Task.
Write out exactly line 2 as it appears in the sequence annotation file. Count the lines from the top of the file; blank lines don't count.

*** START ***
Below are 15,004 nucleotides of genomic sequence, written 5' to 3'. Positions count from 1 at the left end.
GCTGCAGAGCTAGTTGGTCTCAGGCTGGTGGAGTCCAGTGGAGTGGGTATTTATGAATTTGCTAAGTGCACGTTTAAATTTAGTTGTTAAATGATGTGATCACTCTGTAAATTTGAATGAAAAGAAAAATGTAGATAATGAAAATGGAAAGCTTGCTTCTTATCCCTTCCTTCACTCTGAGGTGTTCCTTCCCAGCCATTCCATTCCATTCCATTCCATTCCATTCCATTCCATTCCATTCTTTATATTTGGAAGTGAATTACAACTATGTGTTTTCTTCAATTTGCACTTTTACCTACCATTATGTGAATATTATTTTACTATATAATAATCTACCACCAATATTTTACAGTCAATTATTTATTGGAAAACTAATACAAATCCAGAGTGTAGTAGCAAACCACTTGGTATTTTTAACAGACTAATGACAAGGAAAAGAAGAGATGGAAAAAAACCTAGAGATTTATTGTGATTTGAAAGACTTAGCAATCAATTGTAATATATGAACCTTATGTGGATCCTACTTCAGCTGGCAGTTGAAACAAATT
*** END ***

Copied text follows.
GCTGCAGAGCTAGTTGGTCTCAGGCTGGTGGAGTCCAGTGGAGTGGGTATTTATGAATTTGCTAAGTGCACGTTTAAATTTAGTTGTTAAATGATGTGATCACTCTGTAAATTTGAATGAAAAGAAAAATGTAGATAATGAAAATGGAAAGCTTGCTTCTTATCCCTTCCTTCACTCTGAGGTGTTCCTTCCCAGCCATTCCATTCCATTCCATTCCATTCCATTCCATTCCATTCCATTCTTTATATTTGGAAGTGAATTACAACTATGTGTTTTCTTCAATTTGCACTTTTACCTACCATTATGTGAATATTATTTTACTATATAATAATCTACCACCAATATTTTACAGTCAATTATTTATTGGAAAACTAATACAAATCCAGAGTGTAGTAGCAAACCACTTGGTATTTTTAACAGACTAATGACAAGGAAAAGAAGAGATGGAAAAAAACCTAGAGATTTATTGTGATTTGAAAGACTTAGCAATCAATTGTAATATATGAACCTTATGTGGATCCTACTTCAGCTGGCAGTTGAAACAAATT